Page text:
There are so many adjustments that philosophers who organize conferences and the philosophers who attend them need to make in order that philosophy conferences will become more accessible to disabled philosophers. The changes need to be made from the bottom up, that is, there are changes that should be made from the planning stages, through the promotion stage, and on to the actual event. PhD(isabled) put together a list that concerns some of the issues with respect to the planning stages. That can be found in the archive at the site, though I have it saved somewhere and could link to it if I find it. There are other lists available online and I can offer some additional information in subsequent posts. But, for now, let me offer some information about Powerpoint presentations, given some of the photos that I saw on facebook of last week's Central APA.

Powerpoint presentations have the potential to improve the accessibility of conference sessions; or they can increase the inaccessibility of conference sessions. That is, conference presentors can improve the accessibility of their session or limit the accessibility of the session depending on how they design and use their Powerpoint presentations. Powerpoint presentations can improve access for deaf, hard-of-hearing, and deafened philosophers, but be a source of exclusion for blind philosophers and philosophers with low vision. To mitigate the latter, presenters who use Powerpoint need to provide oral descriptions and summaries of the content of their slides, reading verbatim brief quotes and remarks, avoiding the use of longer quotes that they won't feel inclined to read, describing images. The most legible and readable slides of text have a black background with white text (there are some rare exceptions to this rule.) My hope is that the sorts of measures I describe will become standards of the profession.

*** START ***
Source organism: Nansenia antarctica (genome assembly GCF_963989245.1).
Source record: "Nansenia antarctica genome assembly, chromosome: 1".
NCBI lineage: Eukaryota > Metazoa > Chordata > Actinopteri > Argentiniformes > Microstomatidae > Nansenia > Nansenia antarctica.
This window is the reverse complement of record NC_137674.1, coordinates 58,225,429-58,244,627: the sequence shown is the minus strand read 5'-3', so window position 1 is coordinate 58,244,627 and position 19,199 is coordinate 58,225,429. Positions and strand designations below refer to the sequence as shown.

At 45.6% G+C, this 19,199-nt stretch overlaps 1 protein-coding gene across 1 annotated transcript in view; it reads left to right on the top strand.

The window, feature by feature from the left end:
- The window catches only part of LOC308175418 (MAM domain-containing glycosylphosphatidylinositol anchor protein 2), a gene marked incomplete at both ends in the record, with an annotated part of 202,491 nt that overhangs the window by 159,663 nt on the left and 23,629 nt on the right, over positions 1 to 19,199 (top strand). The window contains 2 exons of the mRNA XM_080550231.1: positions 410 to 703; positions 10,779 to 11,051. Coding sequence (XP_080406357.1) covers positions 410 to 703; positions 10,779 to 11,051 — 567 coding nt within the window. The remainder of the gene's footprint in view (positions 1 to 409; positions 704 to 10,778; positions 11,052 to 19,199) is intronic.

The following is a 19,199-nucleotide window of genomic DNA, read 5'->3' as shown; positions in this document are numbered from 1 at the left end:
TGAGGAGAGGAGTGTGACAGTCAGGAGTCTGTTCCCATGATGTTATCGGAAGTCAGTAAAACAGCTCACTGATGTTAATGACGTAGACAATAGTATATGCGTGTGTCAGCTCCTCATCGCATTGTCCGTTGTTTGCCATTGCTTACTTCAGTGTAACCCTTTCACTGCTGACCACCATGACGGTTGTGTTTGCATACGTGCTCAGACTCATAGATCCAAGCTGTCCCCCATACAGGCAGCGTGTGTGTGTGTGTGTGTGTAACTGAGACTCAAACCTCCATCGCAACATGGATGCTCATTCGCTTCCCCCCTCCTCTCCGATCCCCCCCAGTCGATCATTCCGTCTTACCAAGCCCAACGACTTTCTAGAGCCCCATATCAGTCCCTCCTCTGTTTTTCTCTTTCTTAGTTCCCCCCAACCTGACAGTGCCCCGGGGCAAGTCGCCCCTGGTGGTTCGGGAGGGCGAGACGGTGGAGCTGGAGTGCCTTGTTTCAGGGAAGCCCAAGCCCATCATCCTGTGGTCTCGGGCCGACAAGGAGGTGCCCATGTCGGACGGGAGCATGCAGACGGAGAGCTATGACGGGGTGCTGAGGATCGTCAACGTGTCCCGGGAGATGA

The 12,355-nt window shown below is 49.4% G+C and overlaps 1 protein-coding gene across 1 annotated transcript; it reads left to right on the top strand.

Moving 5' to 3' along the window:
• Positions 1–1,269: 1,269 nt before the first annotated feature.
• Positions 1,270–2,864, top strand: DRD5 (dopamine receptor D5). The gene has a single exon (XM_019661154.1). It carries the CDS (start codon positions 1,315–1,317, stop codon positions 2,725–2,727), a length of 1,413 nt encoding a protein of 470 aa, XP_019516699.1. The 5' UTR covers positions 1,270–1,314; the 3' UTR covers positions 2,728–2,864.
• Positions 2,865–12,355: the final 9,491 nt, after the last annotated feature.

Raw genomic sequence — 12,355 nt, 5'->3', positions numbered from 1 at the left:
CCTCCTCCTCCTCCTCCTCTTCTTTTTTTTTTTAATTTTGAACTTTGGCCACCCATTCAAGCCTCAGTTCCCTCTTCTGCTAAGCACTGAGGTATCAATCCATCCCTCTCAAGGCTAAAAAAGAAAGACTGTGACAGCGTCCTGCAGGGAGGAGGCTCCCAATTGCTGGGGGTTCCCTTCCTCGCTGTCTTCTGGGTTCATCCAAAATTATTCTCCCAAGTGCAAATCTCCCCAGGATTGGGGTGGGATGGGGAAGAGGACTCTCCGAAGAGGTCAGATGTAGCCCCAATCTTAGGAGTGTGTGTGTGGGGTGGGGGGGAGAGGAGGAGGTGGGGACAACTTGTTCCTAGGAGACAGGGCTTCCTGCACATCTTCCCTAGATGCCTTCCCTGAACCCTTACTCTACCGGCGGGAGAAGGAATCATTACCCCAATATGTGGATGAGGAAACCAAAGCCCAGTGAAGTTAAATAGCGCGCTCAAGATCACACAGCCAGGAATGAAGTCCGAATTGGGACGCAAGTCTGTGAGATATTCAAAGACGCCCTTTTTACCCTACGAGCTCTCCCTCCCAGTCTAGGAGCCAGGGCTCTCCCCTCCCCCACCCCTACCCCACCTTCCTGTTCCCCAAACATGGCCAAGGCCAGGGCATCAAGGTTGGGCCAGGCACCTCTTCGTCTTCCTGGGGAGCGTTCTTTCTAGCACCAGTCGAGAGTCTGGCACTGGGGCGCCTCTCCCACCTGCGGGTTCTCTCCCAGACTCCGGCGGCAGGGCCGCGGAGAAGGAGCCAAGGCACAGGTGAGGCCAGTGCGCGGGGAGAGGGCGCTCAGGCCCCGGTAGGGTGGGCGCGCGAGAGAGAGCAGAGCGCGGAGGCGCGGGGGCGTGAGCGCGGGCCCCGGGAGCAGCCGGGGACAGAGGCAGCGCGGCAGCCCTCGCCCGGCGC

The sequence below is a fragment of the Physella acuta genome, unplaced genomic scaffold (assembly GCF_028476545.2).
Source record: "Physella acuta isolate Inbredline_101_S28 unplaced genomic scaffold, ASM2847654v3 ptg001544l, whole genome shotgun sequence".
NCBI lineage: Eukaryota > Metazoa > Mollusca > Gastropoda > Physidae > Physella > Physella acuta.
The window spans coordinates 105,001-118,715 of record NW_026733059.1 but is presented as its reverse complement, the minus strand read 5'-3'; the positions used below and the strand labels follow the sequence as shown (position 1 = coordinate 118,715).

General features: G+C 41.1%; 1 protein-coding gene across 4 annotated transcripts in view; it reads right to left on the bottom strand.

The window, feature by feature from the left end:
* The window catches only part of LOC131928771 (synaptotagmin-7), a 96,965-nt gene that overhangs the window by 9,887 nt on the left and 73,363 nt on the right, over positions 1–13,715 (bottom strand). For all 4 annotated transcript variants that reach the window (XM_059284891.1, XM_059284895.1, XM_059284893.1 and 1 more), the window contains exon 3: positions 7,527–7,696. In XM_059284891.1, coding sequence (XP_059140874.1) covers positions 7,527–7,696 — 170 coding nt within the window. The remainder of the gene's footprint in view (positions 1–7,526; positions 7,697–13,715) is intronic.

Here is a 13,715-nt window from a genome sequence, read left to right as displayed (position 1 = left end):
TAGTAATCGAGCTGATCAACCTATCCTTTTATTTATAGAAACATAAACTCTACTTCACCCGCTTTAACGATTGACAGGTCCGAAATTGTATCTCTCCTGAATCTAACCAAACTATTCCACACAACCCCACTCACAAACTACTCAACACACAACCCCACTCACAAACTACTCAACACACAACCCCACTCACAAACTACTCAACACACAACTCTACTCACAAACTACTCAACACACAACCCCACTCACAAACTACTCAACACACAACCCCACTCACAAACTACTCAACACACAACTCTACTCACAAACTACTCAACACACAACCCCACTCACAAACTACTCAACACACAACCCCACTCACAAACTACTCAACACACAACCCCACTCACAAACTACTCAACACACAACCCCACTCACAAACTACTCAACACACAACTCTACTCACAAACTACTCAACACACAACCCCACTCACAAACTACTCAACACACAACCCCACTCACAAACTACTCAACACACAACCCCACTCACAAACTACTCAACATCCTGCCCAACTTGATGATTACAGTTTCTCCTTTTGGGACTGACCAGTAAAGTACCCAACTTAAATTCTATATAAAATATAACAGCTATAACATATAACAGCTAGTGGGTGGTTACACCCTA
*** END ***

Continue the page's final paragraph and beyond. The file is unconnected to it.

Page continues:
Shelley Tremain

I just want to point out again that my article "Introducing Feminist Philosophy of Disability" provides an "accessibility audit" (of sorts) of the APA, addressing issues of inclusion and accessibility to and at APA conferences, the APA website, the APA committee structure, and so on. Furthermore, the article addresses a range of issues with respect to the inclusion/exclusion of disabled philosophers and the homogeneity of the profession more generally. The article can be read on my academia.edu page or by clicking on the link "Feminist Philosophy of Disability" in the side bar on the left of the screen.

Nick Byrd

I am interested hosting online conferences, so I am interested in exploring ways to optimize access to online conferences. My thoughts so far:
- offer transcripts of talks that are presented via video.
- make sure to index and describe images/diagrams in the body of a post or else in the alt. text.

Other ideas?

Shelley Tremain

Thanks for your query. I have some suggestions at the moment. Thomas might have others, since he has actually run online conferences.

An alternative to transcripts: caption talks given via
video. Ensure that everything is easy to navigate, that links and sections are clearly identifiable, that any pdfs and indeed the conference site in general are compatible with screen readers. I hope these suggestions are useful to you.

Helen Beebee

I don't know whether there is anything similar in other countries, but at least some universities in the UK appear on disabledgo.com, which provides pretty detailed info on the accessibility of various university buildings (sizes of lifts, availability of loop system, proximity of parking, locations of disabled bathrooms, etc.). I'm guessing not many people know about this, because I didn't until I said to my uni's head of equality and diversity that it would be good for such info to exist and he pointed out that it already does. So one *really easy* thing to do is to link to the relevant venue guide(s) in one's conference announcement/CfP. That doesn't sort *everything*, obviously, but it seems like a step in the right direction.

Shelley Tremain

Thanks for the great suggestion, Helen.